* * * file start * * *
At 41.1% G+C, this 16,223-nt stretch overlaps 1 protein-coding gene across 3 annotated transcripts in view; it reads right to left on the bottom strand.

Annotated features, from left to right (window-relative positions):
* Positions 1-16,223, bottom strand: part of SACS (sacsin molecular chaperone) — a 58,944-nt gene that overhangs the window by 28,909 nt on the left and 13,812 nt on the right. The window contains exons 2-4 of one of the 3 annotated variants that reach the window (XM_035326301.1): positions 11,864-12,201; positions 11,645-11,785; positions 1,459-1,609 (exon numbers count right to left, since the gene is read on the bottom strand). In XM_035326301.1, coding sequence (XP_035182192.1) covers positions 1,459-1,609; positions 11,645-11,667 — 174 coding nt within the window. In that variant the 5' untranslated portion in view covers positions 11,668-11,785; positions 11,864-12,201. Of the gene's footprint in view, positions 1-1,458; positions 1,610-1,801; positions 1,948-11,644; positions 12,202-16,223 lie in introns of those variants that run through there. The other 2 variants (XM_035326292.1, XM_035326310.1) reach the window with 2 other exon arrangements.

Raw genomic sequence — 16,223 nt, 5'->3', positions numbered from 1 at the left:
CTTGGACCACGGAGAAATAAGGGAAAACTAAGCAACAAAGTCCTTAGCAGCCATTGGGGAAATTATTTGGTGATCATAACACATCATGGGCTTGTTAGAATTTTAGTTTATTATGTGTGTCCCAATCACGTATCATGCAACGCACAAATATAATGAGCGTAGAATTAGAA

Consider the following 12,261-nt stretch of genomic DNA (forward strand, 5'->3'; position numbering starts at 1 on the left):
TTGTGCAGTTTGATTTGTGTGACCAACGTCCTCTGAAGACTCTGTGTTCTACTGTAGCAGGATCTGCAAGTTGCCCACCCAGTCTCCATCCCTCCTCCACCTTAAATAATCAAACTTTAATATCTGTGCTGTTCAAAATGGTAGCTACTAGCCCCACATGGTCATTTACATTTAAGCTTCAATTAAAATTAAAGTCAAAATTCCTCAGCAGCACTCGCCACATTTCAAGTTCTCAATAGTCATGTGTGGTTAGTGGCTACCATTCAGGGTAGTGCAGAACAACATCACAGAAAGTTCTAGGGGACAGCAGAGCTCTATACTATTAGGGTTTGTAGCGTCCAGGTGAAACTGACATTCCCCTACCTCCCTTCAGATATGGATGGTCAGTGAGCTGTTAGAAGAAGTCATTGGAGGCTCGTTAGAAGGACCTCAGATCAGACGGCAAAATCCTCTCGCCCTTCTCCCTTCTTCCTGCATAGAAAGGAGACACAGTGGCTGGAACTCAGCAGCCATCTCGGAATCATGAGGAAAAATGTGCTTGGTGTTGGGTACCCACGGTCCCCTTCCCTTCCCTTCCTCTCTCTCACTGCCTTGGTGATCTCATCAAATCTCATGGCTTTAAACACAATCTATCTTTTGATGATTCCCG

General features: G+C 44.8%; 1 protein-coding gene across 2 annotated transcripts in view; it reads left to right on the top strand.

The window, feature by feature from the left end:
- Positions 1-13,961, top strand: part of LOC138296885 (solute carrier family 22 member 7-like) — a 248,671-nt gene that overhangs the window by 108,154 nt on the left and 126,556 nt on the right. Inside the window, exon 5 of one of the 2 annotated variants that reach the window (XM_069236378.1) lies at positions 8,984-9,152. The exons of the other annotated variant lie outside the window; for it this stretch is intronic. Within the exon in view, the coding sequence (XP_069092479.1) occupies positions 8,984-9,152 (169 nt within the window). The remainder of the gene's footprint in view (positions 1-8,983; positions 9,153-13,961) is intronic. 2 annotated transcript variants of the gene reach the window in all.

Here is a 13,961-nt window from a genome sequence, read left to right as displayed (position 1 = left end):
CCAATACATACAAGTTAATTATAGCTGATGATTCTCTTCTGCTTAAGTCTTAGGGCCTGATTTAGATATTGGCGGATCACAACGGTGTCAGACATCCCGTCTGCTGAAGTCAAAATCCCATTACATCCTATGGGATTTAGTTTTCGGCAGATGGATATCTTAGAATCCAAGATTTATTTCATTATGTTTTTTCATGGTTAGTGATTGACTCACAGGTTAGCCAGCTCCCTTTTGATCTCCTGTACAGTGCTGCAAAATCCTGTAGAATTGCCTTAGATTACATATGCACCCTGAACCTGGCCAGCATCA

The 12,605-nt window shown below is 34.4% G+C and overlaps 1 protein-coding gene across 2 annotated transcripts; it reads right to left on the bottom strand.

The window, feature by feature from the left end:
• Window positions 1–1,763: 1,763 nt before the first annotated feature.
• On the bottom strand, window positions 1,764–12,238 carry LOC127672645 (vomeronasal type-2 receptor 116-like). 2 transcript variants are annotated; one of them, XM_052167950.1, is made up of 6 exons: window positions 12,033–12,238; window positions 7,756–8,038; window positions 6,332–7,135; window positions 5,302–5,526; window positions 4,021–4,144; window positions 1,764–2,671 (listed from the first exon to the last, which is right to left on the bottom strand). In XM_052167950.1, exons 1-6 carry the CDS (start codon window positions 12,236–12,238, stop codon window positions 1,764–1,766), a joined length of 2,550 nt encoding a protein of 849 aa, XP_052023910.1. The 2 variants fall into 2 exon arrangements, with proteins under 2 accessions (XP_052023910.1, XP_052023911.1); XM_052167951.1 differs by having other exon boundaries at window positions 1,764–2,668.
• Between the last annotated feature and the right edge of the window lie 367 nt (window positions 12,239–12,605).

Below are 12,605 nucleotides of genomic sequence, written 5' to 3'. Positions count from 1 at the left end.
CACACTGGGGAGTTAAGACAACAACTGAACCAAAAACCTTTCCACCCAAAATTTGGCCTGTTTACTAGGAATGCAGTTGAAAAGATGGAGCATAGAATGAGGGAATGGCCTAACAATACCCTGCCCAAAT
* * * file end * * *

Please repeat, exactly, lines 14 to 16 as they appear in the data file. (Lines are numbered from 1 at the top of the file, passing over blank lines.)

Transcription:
The window, feature by feature from the left end:
• Window positions 1–1,763: 1,763 nt before the first annotated feature.
• On the bottom strand, window positions 1,764–12,238 carry LOC127672645 (vomeronasal type-2 receptor 116-like). 2 transcript variants are annotated; one of them, XM_052167950.1, is made up of 6 exons: window positions 12,033–12,238; window positions 7,756–8,038; window positions 6,332–7,135; window positions 5,302–5,526; window positions 4,021–4,144; window positions 1,764–2,671 (listed from the first exon to the last, which is right to left on the bottom strand). In XM_052167950.1, exons 1-6 carry the CDS (start codon window positions 12,236–12,238, stop codon window positions 1,764–1,766), a joined length of 2,550 nt encoding a protein of 849 aa, XP_052023910.1. The 2 variants fall into 2 exon arrangements, with proteins under 2 accessions (XP_052023910.1, XP_052023911.1); XM_052167951.1 differs by having other exon boundaries at window positions 1,764–2,668.